Title: SQL Server Security Word Count: 693 Summary: IT Consulting New Jersey New York Database Design Custom Programming Web Development. High Expertise in C++ VB Java SQL Server Oracle Sybase & .NET Technologies Also specializing in Client Server Consulting Keywords: Database Design Development C++ VB SQL Server Article Body: There are several levels of security to SQL Server. At the a base level, in order to be granted get access to a SQL Server, a user is required to have a login account. There are two modes of security to SQL Server, distinguished by which program provides the authentication. NT Authentication provides that Windows NT (and/or its successors) verify verifies the identity of a user logging in. In this mode, the SQL Server will ‘trust' that Windows NT has verified that the user is who he says he is. The second method, SQL Server authentication, it is SQL: Server that authenticates the identity of the user. SQL Server authentication is typically used for internet Internet connections, since not all internet Internet users have Windows NT, and not all NT domains are trusted. In addition to identifying users, it is sometimes convenient to define roles at the server level. Since within an organization, there are groups of users with similar access needs and levels, it may be convenient to define roles with specific levels of permissions. Once you have defined a role, you can assign users to that role, and those users inherit all of the privileges assigned to the role. There are two types of permissions assigned to individual users and roles. Statement permissions confer the right to execute certain types of T-SQL commands. Object permissions confer the right to access database objects directly.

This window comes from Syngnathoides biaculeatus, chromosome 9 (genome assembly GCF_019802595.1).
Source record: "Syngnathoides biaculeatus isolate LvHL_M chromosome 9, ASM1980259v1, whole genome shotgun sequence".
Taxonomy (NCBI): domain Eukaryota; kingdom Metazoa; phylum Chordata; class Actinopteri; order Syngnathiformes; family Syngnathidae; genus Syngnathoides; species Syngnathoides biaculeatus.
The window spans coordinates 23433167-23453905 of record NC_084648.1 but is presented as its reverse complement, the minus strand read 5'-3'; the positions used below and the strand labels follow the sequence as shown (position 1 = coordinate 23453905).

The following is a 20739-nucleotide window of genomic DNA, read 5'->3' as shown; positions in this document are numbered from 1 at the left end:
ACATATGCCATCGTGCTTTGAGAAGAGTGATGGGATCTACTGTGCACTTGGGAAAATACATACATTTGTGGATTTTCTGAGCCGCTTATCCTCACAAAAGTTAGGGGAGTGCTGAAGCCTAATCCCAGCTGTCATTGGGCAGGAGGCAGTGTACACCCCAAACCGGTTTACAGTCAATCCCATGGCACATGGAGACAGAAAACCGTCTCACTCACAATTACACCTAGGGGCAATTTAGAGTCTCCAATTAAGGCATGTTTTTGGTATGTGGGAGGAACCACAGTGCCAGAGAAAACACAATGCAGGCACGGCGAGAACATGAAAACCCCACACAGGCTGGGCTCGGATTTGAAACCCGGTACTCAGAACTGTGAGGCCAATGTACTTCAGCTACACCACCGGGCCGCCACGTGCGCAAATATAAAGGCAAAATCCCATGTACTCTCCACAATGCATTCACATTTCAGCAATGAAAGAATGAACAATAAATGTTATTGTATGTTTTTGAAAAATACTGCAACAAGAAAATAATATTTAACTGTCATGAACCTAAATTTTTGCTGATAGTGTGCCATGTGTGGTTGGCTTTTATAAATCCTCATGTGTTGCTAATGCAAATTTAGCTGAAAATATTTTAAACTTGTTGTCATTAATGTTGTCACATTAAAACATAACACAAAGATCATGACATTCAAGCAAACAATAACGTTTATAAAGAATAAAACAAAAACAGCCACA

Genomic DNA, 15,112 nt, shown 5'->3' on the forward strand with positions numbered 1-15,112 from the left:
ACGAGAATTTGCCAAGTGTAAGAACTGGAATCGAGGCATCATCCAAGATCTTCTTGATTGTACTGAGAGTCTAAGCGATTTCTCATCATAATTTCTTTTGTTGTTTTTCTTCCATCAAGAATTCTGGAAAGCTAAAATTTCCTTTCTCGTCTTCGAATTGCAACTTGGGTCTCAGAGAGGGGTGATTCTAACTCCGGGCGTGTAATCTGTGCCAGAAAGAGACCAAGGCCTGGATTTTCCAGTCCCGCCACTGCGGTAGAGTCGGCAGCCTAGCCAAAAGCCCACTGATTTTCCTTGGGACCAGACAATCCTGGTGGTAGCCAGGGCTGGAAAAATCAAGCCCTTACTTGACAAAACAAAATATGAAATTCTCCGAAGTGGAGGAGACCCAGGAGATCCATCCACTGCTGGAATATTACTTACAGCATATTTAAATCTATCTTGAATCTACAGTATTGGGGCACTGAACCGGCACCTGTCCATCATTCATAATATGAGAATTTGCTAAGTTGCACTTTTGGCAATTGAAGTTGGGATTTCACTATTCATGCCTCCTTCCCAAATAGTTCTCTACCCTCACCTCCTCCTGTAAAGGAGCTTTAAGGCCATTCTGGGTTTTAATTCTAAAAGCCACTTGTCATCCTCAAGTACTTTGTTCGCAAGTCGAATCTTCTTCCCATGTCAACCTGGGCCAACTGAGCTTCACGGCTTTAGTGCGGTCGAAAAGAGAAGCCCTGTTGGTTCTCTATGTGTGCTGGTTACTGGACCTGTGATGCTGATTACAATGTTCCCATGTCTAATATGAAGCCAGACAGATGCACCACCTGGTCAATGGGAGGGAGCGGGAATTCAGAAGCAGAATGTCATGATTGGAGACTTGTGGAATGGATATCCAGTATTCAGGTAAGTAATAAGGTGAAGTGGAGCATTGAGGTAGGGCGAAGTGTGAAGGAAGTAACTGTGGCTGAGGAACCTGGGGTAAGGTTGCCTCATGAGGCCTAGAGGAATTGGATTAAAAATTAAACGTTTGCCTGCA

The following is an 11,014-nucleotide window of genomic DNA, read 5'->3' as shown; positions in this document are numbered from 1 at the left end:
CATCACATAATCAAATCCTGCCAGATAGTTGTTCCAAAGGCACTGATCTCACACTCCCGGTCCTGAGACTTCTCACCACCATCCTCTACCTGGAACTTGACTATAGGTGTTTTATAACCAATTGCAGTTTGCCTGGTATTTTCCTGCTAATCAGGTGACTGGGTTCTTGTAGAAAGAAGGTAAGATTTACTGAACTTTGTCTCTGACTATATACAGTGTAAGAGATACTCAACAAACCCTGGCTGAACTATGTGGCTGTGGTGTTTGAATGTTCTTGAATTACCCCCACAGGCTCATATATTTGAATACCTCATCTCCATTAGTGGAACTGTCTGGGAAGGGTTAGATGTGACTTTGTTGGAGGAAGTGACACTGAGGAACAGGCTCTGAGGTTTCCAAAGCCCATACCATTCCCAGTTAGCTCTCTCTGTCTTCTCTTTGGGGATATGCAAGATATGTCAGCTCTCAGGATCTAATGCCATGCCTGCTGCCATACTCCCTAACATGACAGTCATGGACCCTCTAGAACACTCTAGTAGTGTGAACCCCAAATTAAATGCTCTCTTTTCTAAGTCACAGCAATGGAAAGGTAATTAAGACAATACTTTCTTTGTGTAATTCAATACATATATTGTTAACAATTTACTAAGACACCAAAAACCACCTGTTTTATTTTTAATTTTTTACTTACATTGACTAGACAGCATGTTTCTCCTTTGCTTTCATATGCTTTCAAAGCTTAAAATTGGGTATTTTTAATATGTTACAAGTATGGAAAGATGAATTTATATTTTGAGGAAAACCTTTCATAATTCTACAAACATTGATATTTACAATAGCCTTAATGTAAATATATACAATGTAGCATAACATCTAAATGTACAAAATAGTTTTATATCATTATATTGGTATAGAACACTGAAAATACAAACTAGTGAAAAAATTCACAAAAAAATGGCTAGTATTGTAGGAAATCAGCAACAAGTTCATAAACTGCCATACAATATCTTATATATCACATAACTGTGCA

Defining Logins Users, and Roles Logins can be added either through the Database Properties Window (under Logins), or by invoking system stored procedures with appropriate parameters. The command
sp_addlogin loginname, password, databasename will add a SQL Server authenticated login to the list; sp_grantlogin ‘domainname/username' will add an NT authenticated login to the list. After the login has been allowed, you need to allow the user access to the database. This is done either through the Database Properties Window (under Users for that particular database) or with the command sp_grantdbaccess loginname. You can see the list of users using the command sp_helpuser or sp_helpuser username To cancel a security account for a given database, use sp_revokedbaccess username To remove an NT Login use sp_revokelogin ‘username' (note no domain), and to srop stop a SQL Server authenticated login, use sp_droplogin username . To add a role to a database, use sp_addrole ‘clerical', and to add meAugust 16, 2005er ‘clerical', ‘username'. To delete a rolemember use sp_droprolemember username. At the SQL Server level the rolenames are fixed, and cannot be changed, but users can be added using sp_addsrvrolemember username, dbcreator . To drop a rolmember, use sp_dropsrvmember username .
Granting permissions The GRANT command is used to assign permissions to a security account. Statement permissions in this way: GRANT right TO username where right can be any of the following: CREATE DATABASE CREATE DEFAULT CREATE PROCEDURE CREATE RULE CREATE TABLE CREATE VIEW DUMP DATABASE DUMP TRANSACTION For object permissions, GRANT is also the command to use, but the grammar differs slightly: GRANT action ON table/view/procedure name TO username
where action can be one of the following: INSERT, DELETE, EXECUTE, SELECT or UPDATE
One can also apply these this permission to groups or roles as well as usernames. And it is also possible that a role can have a permission, but a member of that role be denied permission for a task. See the next discussion. In all of the above commands, you can also explicitly deny permission using DENY in place of GRANT. Note however that DENY is not the negation of GRANT . DENY explicitly excludes the user from that capability. The REVOKE command is used to remove both the permission and refusal.
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